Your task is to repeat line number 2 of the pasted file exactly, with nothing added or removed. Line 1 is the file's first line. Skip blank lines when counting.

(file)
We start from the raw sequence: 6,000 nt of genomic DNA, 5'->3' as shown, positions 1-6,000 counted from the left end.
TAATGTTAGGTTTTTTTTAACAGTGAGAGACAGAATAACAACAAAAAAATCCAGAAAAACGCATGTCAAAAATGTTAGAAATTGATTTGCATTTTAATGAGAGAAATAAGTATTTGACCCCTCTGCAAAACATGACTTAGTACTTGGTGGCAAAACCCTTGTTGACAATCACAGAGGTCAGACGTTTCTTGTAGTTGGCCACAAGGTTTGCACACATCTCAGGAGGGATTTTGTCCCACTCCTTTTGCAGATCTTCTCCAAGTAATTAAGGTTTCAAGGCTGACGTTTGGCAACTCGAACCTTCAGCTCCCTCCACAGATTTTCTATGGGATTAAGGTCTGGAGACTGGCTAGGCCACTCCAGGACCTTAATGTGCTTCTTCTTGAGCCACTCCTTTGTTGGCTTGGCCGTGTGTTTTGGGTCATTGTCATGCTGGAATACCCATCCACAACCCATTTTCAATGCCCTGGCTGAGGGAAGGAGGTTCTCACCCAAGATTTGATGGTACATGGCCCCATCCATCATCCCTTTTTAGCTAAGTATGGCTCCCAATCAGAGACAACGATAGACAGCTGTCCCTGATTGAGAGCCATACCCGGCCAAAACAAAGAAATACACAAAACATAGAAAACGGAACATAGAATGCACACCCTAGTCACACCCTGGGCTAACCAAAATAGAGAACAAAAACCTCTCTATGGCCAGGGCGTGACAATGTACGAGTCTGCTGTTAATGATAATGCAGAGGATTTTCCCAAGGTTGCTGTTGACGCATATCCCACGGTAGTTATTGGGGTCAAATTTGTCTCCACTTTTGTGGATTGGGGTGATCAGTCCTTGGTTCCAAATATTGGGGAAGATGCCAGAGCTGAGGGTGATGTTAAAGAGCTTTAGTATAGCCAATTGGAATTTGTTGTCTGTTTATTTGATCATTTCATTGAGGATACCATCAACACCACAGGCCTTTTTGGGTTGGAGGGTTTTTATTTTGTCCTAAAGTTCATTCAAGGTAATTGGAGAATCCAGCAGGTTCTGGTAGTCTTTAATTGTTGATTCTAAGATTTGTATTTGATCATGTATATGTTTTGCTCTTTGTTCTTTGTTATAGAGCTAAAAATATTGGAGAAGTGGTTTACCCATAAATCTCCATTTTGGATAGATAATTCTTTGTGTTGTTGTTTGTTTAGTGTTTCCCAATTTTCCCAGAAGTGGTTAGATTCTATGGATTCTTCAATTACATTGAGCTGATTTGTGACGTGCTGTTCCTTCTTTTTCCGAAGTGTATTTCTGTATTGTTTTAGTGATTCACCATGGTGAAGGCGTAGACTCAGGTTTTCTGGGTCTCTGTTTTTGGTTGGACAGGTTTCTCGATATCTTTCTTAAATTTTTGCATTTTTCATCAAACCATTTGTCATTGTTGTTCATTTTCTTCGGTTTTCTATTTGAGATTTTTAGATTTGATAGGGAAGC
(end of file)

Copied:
TAATGTTAGGTTTTTTTTAACAGTGAGAGACAGAATAACAACAAAAAAATCCAGAAAAACGCATGTCAAAAATGTTAGAAATTGATTTGCATTTTAATGAGAGAAATAAGTATTTGACCCCTCTGCAAAACATGACTTAGTACTTGGTGGCAAAACCCTTGTTGACAATCACAGAGGTCAGACGTTTCTTGTAGTTGGCCACAAGGTTTGCACACATCTCAGGAGGGATTTTGTCCCACTCCTTTTGCAGATCTTCTCCAAGTAATTAAGGTTTCAAGGCTGACGTTTGGCAACTCGAACCTTCAGCTCCCTCCACAGATTTTCTATGGGATTAAGGTCTGGAGACTGGCTAGGCCACTCCAGGACCTTAATGTGCTTCTTCTTGAGCCACTCCTTTGTTGGCTTGGCCGTGTGTTTTGGGTCATTGTCATGCTGGAATACCCATCCACAACCCATTTTCAATGCCCTGGCTGAGGGAAGGAGGTTCTCACCCAAGATTTGATGGTACATGGCCCCATCCATCATCCCTTTTTAGCTAAGTATGGCTCCCAATCAGAGACAACGATAGACAGCTGTCCCTGATTGAGAGCCATACCCGGCCAAAACAAAGAAATACACAAAACATAGAAAACGGAACATAGAATGCACACCCTAGTCACACCCTGGGCTAACCAAAATAGAGAACAAAAACCTCTCTATGGCCAGGGCGTGACAATGTACGAGTCTGCTGTTAATGATAATGCAGAGGATTTTCCCAAGGTTGCTGTTGACGCATATCCCACGGTAGTTATTGGGGTCAAATTTGTCTCCACTTTTGTGGATTGGGGTGATCAGTCCTTGGTTCCAAATATTGGGGAAGATGCCAGAGCTGAGGGTGATGTTAAAGAGCTTTAGTATAGCCAATTGGAATTTGTTGTCTGTTTATTTGATCATTTCATTGAGGATACCATCAACACCACAGGCCTTTTTGGGTTGGAGGGTTTTTATTTTGTCCTAAAGTTCATTCAAGGTAATTGGAGAATCCAGCAGGTTCTGGTAGTCTTTAATTGTTGATTCTAAGATTTGTATTTGATCATGTATATGTTTTGCTCTTTGTTCTTTGTTATAGAGCTAAAAATATTGGAGAAGTGGTTTACCCATAAATCTCCATTTTGGATAGATAATTCTTTGTGTTGTTGTTTGTTTAGTGTTTCCCAATTTTCCCAGAAGTGGTTAGATTCTATGGATTCTTCAATTACATTGAGCTGATTTGTGACGTGCTGTTCCTTCTTTTTCCGAAGTGTATTTCTGTATTGTTTTAGTGATTCACCATGGTGAAGGCGTAGACTCAGGTTTTCTGGGTCTCTGTTTTTGGTTGGACAGGTTTCTCGATATCTTTCTTAAATTTTTGCATTTTTCATCAAACCATTTGTCATTGTTGTTCATTTTCTTCGGTTTTCTATTTGAGATTTTTAGATTTGATAGGGAAGC